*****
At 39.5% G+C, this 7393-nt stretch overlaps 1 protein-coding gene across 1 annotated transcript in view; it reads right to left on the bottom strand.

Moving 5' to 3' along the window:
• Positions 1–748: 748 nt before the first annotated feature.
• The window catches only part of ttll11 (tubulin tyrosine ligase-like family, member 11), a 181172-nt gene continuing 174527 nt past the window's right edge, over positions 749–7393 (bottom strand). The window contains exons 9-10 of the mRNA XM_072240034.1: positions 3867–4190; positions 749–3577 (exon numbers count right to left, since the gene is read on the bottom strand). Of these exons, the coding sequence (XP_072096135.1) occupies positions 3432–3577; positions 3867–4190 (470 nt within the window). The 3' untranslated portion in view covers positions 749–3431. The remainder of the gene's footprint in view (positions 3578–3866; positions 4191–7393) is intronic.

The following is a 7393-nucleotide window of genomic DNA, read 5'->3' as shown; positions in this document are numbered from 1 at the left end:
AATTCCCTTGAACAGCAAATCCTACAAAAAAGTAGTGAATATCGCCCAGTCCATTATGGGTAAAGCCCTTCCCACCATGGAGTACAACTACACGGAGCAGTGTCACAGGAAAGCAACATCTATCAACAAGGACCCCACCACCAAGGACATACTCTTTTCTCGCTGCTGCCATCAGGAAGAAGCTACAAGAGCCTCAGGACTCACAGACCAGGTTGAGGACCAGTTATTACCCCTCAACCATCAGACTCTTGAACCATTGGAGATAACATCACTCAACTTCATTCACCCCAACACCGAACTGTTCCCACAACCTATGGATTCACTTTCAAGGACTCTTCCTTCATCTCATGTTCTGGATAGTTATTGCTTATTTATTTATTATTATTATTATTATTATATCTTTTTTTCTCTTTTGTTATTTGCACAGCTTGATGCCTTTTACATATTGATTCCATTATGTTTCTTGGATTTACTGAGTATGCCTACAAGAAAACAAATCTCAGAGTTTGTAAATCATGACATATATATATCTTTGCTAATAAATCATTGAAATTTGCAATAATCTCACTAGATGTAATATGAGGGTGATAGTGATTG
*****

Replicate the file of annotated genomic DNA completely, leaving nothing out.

At 39.5% G+C, this 7393-nt stretch overlaps 1 protein-coding gene across 1 annotated transcript in view; it reads right to left on the bottom strand.

Moving 5' to 3' along the window:
• Positions 1–748: 748 nt before the first annotated feature.
• The window catches only part of ttll11 (tubulin tyrosine ligase-like family, member 11), a 181172-nt gene continuing 174527 nt past the window's right edge, over positions 749–7393 (bottom strand). The window contains exons 9-10 of the mRNA XM_072240034.1: positions 3867–4190; positions 749–3577 (exon numbers count right to left, since the gene is read on the bottom strand). Of these exons, the coding sequence (XP_072096135.1) occupies positions 3432–3577; positions 3867–4190 (470 nt within the window). The 3' untranslated portion in view covers positions 749–3431. The remainder of the gene's footprint in view (positions 3578–3866; positions 4191–7393) is intronic.

The following is a 7393-nucleotide window of genomic DNA, read 5'->3' as shown; positions in this document are numbered from 1 at the left end:
AATTCCCTTGAACAGCAAATCCTACAAAAAAGTAGTGAATATCGCCCAGTCCATTATGGGTAAAGCCCTTCCCACCATGGAGTACAACTACACGGAGCAGTGTCACAGGAAAGCAACATCTATCAACAAGGACCCCACCACCAAGGACATACTCTTTTCTCGCTGCTGCCATCAGGAAGAAGCTACAAGAGCCTCAGGACTCACAGACCAGGTTGAGGACCAGTTATTACCCCTCAACCATCAGACTCTTGAACCATTGGAGATAACATCACTCAACTTCATTCACCCCAACACCGAACTGTTCCCACAACCTATGGATTCACTTTCAAGGACTCTTCCTTCATCTCATGTTCTGGATAGTTATTGCTTATTTATTTATTATTATTATTATTATTATATCTTTTTTTCTCTTTTGTTATTTGCACAGCTTGATGCCTTTTACATATTGATTCCATTATGTTTCTTGGATTTACTGAGTATGCCTACAAGAAAACAAATCTCAGAGTTTGTAAATCATGACATATATATATCTTTGCTAATAAATCATTGAAATTTGCAATAATCTCACTAGATGTAATATGAGGGTGATAGTGATTG